Contact: Tom Killion
Latin American and Caribbean archaeology (LACA)
Wayne State has a strong record of archaeological research in Latin America and the Caribbean. Currently, our faculty and students are engaged in or have long-standing collaborative relationships with, research and researchers in Argentina, Belize, Bolivia, Cuba, Dominica, Ecuador, Guatemala, Mexico, Montserrat, St. Croix (USVI), and Peru. LACA foci within the Department are enhanced by cultural and biological anthropology faculty research expertise, as well as history and sociology faculty in the Latino/a and Latin American Studies program.
Contact: Tamara Bray
Tamara L. Bray is a leading scholar in the archaeological investigation of the Inca and their empire, focusing on strategies of expansion, the materiality of the empire, and Andean ontologies. Her current field research involves geophysical work, pedestrian surveys, and excavations at the pilgrimage center of Copacabana, Bolivia, and at several Inca sites on the outskirts of Tomebamba (Cuenca) in southern Ecuador. Her research projects are interdisciplinary, and she works in close collaboration with local communities, students, and colleagues. She was Director of the Grosscup Museum of Anthropology from 1995-2016.
Randy Haas studies the evolution of complex human behaviors among ancient forager societies and how those behaviors can inform contemporary behavior. For some 200 thousand years prior to the advent of market and agricultural economies, forager economies were the only human economies on the planet. Dr. Haas uses the archaeological record and quantitative methods to understand how our biology, cultures, and social organization evolved in those forager contexts. His recent work is advancing our understanding of how early hunter-gatherers of the Andes Mountains adapted to physically challenging alpine environments above 3800 meters in altitude and how cooperative social structures, potato and quinoa agriculture, and alpaca husbandry evolved between 12,000 and 3500 years ago. For more information, visit the Forager Complexity Lab.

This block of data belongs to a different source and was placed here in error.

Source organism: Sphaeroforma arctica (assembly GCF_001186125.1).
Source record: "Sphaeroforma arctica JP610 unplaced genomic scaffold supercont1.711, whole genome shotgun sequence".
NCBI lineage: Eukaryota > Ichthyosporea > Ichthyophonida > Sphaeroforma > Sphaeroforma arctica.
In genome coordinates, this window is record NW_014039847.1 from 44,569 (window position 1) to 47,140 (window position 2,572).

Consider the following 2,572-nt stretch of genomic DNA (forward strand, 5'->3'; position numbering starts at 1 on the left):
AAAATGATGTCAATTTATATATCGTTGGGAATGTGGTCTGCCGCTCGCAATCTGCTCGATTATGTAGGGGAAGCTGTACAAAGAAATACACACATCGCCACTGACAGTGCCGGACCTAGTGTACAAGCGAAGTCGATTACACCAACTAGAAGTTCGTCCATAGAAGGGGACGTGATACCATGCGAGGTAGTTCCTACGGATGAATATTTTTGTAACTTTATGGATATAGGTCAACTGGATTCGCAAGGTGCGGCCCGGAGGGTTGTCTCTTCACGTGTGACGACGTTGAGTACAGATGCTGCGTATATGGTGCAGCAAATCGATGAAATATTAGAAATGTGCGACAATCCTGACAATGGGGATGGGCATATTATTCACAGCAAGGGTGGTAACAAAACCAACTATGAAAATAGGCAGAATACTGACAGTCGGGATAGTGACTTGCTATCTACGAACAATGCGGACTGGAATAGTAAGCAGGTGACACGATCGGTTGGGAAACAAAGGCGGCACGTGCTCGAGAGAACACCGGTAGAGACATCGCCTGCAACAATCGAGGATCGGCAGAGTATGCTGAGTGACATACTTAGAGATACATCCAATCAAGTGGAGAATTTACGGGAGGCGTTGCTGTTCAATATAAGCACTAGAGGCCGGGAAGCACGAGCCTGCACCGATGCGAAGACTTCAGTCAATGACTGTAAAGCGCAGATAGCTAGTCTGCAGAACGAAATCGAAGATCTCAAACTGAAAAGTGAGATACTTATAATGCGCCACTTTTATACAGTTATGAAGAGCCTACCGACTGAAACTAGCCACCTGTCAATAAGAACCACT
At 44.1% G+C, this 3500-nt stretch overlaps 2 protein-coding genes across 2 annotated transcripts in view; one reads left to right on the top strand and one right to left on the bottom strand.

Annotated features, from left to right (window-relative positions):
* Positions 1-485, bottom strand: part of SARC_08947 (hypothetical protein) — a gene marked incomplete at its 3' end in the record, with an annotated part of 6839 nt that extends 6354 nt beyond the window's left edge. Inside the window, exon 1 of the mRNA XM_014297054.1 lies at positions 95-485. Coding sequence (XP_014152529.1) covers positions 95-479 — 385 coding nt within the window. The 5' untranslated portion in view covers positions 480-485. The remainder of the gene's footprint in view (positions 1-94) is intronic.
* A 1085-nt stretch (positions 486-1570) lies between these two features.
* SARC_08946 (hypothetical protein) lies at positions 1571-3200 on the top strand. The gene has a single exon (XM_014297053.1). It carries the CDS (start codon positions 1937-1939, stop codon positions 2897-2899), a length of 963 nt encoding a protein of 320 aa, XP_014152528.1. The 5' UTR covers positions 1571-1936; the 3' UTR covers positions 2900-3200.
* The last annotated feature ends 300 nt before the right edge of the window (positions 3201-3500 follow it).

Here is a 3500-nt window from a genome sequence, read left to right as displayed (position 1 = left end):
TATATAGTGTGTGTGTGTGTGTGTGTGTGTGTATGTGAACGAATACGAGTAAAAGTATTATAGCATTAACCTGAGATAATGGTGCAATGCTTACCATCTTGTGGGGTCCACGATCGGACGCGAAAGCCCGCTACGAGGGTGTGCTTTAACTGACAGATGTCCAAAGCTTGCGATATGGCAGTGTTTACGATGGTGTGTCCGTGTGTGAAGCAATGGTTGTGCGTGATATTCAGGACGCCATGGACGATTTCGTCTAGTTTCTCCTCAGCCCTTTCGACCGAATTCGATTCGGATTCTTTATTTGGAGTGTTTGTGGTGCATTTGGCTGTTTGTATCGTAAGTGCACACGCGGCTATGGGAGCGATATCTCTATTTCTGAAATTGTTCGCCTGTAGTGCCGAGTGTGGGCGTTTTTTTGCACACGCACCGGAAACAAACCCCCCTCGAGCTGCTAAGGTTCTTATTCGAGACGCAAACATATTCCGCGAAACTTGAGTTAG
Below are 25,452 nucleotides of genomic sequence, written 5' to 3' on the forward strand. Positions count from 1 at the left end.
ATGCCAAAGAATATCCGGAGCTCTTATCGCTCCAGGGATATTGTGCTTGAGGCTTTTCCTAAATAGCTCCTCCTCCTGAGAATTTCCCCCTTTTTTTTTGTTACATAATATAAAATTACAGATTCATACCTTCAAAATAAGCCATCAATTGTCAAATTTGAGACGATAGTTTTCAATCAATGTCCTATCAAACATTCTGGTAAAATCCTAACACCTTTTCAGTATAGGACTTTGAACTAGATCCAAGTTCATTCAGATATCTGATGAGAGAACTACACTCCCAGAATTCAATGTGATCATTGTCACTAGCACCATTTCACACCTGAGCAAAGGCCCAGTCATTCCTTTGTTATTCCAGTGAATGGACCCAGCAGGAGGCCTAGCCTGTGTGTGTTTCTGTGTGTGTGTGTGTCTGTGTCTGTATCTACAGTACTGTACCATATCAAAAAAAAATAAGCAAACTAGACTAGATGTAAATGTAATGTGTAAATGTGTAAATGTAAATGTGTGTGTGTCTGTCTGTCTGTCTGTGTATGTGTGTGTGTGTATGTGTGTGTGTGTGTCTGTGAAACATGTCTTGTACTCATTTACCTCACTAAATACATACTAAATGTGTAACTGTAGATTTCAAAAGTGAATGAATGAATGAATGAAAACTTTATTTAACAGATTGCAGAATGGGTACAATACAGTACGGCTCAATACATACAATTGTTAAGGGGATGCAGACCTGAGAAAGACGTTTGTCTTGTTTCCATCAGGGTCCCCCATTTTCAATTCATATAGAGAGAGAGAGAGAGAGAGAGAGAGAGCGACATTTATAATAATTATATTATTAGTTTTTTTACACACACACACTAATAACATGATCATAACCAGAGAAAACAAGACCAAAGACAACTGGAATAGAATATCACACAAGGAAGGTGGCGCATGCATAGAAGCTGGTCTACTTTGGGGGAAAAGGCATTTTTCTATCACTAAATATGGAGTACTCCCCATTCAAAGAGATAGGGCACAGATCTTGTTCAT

Thomas W. Killion is an anthropological archaeologist specializing in ancient agriculture and settlement in tropical lowland environments. Research and publications focus on foraging to farming in the lowlands of Mexico and Central America. He recently initiated a collaborative program of historical landscape archaeology and ethnoarchaeology in Spain with colleagues at the Museum of Ethnology in Valencia. Before coming to Wayne State, he managed the repatriation program at the Smithsonian Institution and continues repatriation research and community outreach to Native American communities in Michigan. His most recent publication examines 1000 years of archaeology and cultural history at the Springwells site at Historic Fort Wayne along the river in southwest Detroit.
Krysta Ryzewski is a historical archaeologist whose scholarship focuses on socio-environmental upheavals, systemic inequalities, and creative responses to them in the modern world. Her research in the Caribbean (Montserrat/St. Croix), southeast Michigan (Detroit/Hamtramck), and New England examines these issues within colonial, urban, industrial, and diasporic settings and involves survey, excavation, remote sensing, and digital humanities/geospatial techniques. Ryzewski practices archaeology in partnership with local communities and organizations. She co-leads the Anthropology of the City initiative at Wayne State.
Archaeologists at Wayne State work closely with:
- Gordon Grosscup Museum of Anthropology
- Wayne State Depts. of Environmental Science and Geology, Urban Studies and Planning, History, and Engineering
- Wayne State University's six campus libraries
- Foreign Language and Technology Center
- Burton Historical Collection of the Detroit Public Library
- Local groups: Detroit Historical Society, Preservation Detroit, Community Development Councils
- Local museums: Detroit Historical Museum, Detroit Institute of Arts, Museum of Contemporary Art Detroit